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Inclined plane
Inclined plane  
Dr. Stephen O. Nelson,

"How much work does the gravitational force acting on the skier represent if the skier travels 4 metres?"

As shown in the diagram in the attached image, the skier is moving downwards on a slope, which represents parallel direction of the skier. Now I will proceed to show my steps that I have done so far.

1. Since the mass of the skier is 70 kg, I used the formula to calculate its weight:

weight = (mass)(gravitational field intensity)
      = (70kg)(9.8N/kg)
      = 686N
      = 700N (since I have to round the result to 1 significant figure)
2. I'm guessing though that I should keep my original result from step 1 (686N) for step 2. So then I used the formula to calculate the work done by the skier (I'm assuming it is done by the skier):

work= (force or force component parallel to direction of travel)(distance)
   = (686N)(4m)
   = 2744J
   = 3000J (rounded to 1 significant figure)
So the work done by the skier is 3000J.
But I interpreted from the question that I need to calculate the amount of work done by the gravitational force.

3. Therefore, to calculate the gravitational force (blue arrow in diagram), I used trigonometry within the large triangle:

sin (15) = x/686N
       x = 178N (rounded to 3 significant figures)

        OR should have I used trigonometry in the smaller triangle?

sin (15) = 686N/x
         = 2660N (rounded to 3 significant figures)

So now I'm stuck because I know that 4m is used in the formula to calculate the work done by the skier but I'm unsure if 4m also applies to the gravitational force.

To calculate the work done by the gravitational force:

work = (force or force component // to direction of travel)(distance)
    = (2660N)(4m)
    = 10640J
    = 10000J (rounded to 1 significant figure)

So I calculated the work done by the gravitational force to be 10000J but when my class was going over the answers, I heard 7J. 10000J and 7J are very different from each other so I'm wondering if I either miscalculated anything or if I just misheard them saying the answer?
Thank you in advance for your time and help in clarifying any possible mistakes.

Normally I don't touch homework problems, but this one you did try yourself and it's an easy fix.  You mixed up your components when you chose 2660N instead of 178N.  How do I know?  A component of a force will only ever be a part of a force.  If you used a component and got something larger than the original, you divided where you should've multiplied.  Try thinking of these component problems in this way, if components confuse you...since gravitation is only a vertical force, then you need the vertical distance that he went along that force (down).  You can use the component of force (178N) along the total distance (4m) if you want, but I think that's a reverse way to think of it.  He went down a distance of 4m(sin15)=1.03m, and the total vertical work done is 686N*1.03m=710J.  The other way is to think of the component of gravity multiplied by the distance, it just puts the sin15 in with the weight (178N*4m)=710J.  Either way, the answer is the same, and neither is wrong...but there's usually two ways to think out the answers to these problems.  The right way is the one that makes the calculations make sense.  I do the same thing with torques, I think about the perpendicular distance of the lever arm and not the component of the force...but you won't get to that until rotation.  Good luck.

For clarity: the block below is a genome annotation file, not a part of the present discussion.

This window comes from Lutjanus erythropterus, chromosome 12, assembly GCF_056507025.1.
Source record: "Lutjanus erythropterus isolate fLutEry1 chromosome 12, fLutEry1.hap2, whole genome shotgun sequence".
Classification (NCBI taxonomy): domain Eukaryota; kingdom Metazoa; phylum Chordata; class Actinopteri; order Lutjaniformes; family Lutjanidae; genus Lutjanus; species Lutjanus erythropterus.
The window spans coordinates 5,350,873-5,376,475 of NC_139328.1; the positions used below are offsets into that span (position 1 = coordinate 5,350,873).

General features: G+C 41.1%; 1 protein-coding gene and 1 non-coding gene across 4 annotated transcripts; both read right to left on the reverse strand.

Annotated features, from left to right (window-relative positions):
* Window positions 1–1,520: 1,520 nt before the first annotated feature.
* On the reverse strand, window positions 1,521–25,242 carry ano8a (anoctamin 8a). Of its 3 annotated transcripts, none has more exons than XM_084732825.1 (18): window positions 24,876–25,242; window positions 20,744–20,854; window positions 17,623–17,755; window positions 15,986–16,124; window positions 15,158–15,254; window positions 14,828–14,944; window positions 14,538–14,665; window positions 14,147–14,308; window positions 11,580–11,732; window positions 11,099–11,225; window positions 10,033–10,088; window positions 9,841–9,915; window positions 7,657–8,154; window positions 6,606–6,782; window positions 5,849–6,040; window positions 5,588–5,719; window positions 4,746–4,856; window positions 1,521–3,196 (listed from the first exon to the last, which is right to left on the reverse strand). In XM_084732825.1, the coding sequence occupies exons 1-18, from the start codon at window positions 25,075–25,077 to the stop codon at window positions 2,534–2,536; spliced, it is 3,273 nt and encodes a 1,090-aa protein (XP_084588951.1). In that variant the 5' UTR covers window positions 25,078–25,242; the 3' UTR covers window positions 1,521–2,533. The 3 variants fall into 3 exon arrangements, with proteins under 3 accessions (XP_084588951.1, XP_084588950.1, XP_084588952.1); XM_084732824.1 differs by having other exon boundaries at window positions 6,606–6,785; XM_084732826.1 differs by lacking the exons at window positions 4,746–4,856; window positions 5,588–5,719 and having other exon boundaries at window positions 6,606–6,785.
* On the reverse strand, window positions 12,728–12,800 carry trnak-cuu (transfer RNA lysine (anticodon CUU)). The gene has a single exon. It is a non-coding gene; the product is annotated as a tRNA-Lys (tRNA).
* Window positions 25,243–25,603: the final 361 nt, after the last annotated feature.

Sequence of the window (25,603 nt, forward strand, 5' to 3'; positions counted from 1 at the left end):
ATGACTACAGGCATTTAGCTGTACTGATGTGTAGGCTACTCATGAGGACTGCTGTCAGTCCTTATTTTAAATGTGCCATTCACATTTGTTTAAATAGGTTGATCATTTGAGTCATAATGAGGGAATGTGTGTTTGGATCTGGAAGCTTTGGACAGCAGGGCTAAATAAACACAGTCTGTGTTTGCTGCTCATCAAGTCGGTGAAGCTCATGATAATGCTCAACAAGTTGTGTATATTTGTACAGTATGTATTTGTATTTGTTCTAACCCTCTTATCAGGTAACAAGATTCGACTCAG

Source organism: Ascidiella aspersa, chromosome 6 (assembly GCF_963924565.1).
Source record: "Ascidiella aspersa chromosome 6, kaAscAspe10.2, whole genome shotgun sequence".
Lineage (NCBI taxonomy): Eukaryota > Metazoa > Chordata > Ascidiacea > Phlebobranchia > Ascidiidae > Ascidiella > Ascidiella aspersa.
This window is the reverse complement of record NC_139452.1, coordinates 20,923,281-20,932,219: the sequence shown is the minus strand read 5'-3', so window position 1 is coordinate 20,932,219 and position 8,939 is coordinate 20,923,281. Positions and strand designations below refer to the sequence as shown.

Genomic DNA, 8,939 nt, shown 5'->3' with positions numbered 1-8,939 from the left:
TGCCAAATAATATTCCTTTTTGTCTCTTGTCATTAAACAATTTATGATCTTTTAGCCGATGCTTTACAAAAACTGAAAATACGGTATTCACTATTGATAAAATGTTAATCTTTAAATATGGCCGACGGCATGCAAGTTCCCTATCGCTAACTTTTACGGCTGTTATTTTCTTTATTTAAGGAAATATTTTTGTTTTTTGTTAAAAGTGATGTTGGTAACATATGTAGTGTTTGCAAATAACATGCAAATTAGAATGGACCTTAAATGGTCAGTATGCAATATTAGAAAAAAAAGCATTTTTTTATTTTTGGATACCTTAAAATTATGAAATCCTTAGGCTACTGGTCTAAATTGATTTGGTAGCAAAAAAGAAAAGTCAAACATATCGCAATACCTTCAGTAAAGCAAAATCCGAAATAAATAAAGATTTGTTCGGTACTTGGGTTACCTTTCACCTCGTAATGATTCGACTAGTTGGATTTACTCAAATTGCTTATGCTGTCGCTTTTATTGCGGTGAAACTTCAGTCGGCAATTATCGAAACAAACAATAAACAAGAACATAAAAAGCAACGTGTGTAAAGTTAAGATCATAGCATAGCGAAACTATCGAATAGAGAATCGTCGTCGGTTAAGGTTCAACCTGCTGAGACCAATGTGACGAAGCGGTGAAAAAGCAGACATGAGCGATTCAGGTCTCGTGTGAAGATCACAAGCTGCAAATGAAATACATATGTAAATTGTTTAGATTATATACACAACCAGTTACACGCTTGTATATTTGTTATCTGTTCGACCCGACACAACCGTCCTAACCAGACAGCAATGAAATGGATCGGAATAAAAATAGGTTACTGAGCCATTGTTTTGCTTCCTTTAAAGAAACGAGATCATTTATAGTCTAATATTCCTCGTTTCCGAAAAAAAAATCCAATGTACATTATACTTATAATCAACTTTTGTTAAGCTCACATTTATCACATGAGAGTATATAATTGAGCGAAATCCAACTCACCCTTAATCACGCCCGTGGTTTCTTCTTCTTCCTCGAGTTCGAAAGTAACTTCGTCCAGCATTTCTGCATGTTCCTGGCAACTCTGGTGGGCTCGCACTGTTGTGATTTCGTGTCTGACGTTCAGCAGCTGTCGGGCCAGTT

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Dr. Stephen O. Nelson


I can answer most basic physics questions, physics questions about science fiction and everyday observations of physics, etc. I'm also usually good for science fair advice (I'm the regional science fair director). I do not answer homework problems. I will occasionally point out where a homework solution went wrong, though. I'm usually good at explaining odd observations that seem counterintuitive, energy science, nuclear physics, nuclear astrophysics, and alternative theories of physics are my specialties.


I was a physics professor at the University of Texas of the Permian Basin, research in nuclear technology and nuclear astrophysics. My travelling science show saw over 20,000 students of all ages. I taught physics, nuclear chemistry, radiation safety, vacuum technology, and answer tons of questions as I tour schools encouraging students to consider careers in science. I moved on to a non-academic job with more research just recently.

Ph. D. from Duke University in physics, research in nuclear astrophysics reactions, gamma-ray astronomy technology, and advanced nuclear reactors.

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